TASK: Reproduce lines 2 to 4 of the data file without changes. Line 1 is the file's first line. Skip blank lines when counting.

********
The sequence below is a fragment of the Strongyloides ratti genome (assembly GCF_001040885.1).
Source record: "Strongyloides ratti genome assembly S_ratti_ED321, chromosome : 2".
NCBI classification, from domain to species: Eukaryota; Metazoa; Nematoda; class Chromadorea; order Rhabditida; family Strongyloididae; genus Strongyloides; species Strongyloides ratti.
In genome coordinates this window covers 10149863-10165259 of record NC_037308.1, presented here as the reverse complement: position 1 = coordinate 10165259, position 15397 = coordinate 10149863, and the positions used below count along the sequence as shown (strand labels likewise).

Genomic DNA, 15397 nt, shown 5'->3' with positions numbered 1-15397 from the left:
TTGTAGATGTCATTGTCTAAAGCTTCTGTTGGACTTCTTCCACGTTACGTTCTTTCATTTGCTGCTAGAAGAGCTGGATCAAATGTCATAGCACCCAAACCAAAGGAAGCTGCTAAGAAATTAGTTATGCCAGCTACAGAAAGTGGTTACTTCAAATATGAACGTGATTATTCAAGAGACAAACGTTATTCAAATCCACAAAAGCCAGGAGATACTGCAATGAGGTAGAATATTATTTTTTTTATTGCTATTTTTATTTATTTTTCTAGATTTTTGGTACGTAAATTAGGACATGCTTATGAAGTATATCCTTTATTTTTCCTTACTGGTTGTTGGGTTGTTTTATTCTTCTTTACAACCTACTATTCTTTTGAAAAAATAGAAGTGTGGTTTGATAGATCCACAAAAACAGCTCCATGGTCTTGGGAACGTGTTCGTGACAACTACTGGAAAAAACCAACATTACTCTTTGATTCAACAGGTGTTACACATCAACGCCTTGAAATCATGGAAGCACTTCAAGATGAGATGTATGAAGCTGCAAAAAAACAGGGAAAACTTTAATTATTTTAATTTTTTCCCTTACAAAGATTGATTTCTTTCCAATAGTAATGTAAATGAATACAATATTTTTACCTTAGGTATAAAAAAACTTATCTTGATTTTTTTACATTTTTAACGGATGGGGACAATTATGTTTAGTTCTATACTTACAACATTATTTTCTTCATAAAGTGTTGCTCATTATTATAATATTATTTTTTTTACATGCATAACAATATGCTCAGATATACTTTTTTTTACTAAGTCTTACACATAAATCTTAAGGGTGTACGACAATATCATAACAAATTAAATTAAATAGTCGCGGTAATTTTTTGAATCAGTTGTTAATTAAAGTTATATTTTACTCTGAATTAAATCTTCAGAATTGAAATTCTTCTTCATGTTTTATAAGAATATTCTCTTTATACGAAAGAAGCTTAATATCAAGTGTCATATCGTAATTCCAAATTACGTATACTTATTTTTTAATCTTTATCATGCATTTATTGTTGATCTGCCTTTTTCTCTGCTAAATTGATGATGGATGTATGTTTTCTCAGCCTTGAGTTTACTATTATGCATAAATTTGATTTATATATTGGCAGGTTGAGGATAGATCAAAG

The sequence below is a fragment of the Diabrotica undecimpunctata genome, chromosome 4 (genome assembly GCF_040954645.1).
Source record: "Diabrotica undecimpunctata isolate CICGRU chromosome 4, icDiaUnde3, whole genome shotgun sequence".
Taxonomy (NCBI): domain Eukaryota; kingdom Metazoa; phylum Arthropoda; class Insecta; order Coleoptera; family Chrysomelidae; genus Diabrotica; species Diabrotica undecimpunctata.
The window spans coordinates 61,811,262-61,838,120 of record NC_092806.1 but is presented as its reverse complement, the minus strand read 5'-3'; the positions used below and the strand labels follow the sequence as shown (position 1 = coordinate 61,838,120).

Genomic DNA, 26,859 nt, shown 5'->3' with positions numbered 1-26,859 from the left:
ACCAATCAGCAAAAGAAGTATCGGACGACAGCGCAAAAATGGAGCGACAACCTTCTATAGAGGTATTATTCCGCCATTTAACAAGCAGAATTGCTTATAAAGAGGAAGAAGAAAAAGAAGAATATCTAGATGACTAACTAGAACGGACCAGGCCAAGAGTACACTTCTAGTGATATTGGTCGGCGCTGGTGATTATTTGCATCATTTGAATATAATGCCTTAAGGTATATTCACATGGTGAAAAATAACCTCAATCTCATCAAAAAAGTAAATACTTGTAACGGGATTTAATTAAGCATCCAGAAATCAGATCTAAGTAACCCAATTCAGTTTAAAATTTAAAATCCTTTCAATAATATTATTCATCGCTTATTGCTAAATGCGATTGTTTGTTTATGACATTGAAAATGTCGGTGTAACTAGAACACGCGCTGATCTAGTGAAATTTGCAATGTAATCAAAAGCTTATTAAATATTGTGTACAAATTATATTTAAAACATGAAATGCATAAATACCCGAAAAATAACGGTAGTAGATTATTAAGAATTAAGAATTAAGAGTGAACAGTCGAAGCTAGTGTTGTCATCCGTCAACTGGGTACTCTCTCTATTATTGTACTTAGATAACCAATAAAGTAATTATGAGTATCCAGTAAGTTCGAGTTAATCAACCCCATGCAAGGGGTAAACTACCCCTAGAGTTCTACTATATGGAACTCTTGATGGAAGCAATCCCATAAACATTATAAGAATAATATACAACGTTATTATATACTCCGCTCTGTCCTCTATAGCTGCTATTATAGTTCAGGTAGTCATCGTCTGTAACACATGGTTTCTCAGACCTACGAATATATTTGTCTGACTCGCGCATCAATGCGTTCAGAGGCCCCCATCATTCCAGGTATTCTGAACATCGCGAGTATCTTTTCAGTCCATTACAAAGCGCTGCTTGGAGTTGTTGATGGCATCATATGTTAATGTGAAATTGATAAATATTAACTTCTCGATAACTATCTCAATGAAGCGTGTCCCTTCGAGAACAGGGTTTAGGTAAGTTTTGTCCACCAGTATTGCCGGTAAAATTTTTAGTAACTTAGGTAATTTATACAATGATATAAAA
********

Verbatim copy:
Source record: "Strongyloides ratti genome assembly S_ratti_ED321, chromosome : 2".
NCBI classification, from domain to species: Eukaryota; Metazoa; Nematoda; class Chromadorea; order Rhabditida; family Strongyloididae; genus Strongyloides; species Strongyloides ratti.
In genome coordinates this window covers 10149863-10165259 of record NC_037308.1, presented here as the reverse complement: position 1 = coordinate 10165259, position 15397 = coordinate 10149863, and the positions used below count along the sequence as shown (strand labels likewise).